1. First off, we’ve been in contact for around 2 years, how is it possible that I’ve never done an interview with you? Am I the worst or what?
We live in “interesting times” and such things often get overlooked. Do not fret, all is forgiven!
2. My readers know you from your nonfiction work that has been featured on the site: assorted tree folklore, a review of “A Druid’s Herbal of Sacred Tree Medicine”, and your award winning essay “Female Druids”. What they may not know is that you’re also an accomplished fiction writer. How did you evolve into also writing fiction?
I don’t think I had a whole lot of say in the matter. I am convinced that the Spirits are “using me” for lack of a more elegant term. I am one of those people who has to write every day or I feel that I am not living up to my life’s purpose.
Tackling fiction was terrifying at first. I was not an English major and my training has mostly come from reading voraciously since the age of five. I have now penned three novels. Happily I seem to have found a certain rhythm to the writing. After the first one or two chapters the characters take over and then all I have to do is follow them around. I am just a scribe, recording their actions and what they speak about. It’s rather like watching a movie unfold.
All three novels take place in late Iron Age Ireland and Scotland. Only two are in print at this moment, “Priestess of the Forest: A Druid Journey” deals with the very first encounters between the indigenous Celtic tribes of Ireland and their Druids, with the Christian missionaries. It takes place several centuries before Patrick. He gets all the press but there were missionaries from Gaul and Coptic monks from Egypt actively converting people several centuries before Patrick appeared on the scene. It is written from the point of view of the Druids and includes rituals and ancient Celtic beliefs and practices. It also deals with the concept of sacred land as it was once understood by our European ancestors. Something we need to re-learn as a species if we are to have a future on this planet.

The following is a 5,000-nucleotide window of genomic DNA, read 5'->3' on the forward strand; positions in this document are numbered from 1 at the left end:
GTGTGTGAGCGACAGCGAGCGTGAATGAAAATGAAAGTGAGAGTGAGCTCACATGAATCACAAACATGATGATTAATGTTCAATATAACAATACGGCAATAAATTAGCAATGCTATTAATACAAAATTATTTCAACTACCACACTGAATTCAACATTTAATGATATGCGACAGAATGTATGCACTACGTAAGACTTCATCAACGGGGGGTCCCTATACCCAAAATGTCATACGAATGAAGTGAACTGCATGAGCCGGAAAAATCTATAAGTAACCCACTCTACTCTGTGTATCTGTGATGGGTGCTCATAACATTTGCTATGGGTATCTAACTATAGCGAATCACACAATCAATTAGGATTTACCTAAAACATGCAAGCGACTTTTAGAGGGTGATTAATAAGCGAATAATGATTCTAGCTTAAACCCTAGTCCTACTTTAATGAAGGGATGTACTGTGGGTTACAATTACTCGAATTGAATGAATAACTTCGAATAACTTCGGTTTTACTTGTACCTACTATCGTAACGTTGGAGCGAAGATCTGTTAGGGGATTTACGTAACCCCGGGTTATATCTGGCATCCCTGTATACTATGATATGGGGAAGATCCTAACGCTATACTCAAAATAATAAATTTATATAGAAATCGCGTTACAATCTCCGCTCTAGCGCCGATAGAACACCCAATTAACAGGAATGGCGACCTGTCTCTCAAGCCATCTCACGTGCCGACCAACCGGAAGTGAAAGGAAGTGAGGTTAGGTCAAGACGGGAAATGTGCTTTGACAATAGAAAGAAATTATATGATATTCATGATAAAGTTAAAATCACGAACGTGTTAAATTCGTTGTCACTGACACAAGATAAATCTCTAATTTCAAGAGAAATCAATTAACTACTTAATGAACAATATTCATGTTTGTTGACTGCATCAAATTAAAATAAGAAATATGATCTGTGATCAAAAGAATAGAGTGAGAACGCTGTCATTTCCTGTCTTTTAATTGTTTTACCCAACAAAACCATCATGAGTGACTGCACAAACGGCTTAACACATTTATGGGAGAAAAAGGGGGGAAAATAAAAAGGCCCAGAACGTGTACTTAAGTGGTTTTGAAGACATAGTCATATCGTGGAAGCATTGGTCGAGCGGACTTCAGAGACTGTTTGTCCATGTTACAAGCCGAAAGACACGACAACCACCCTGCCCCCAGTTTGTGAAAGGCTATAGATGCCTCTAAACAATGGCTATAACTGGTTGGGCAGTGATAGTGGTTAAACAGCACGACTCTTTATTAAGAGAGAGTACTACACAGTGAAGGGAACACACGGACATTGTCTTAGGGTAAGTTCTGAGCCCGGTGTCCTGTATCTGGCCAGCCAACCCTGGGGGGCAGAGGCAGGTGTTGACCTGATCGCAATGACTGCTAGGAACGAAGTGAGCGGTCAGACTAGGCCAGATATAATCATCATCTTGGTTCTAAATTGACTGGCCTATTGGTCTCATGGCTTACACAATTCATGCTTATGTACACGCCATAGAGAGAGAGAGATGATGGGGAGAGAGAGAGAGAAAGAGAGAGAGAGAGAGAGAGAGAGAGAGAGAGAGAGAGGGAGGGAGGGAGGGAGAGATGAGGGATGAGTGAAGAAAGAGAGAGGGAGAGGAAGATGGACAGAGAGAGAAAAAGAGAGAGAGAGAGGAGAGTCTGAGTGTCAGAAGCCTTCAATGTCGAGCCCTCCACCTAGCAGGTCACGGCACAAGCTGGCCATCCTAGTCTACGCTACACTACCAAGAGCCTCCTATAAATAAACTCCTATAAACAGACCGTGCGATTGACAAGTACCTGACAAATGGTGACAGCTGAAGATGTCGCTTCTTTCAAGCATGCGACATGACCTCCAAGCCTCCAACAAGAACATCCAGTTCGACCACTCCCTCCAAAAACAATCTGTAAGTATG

The second book continues where the first one left off. “The Druid Isle” deals with sacred water and the mystical voyages of the Celts called immrama. It takes place in the Hebrides of Scotland on a real island where I was privileged to spend time in 1983. That island was once a holy place of the Druids but was taken over by Christians in the fifth century.
The third book does not have an official title yet and it is sitting on the publisher’s desk awaiting approval. It deals with sacred fire on the land and in the sky. The three books make up a trilogy that honors Land, Sea and Sky, the mystical “Three Worlds” of the Indo-Europeans which form the basis of Indo-European cosmology.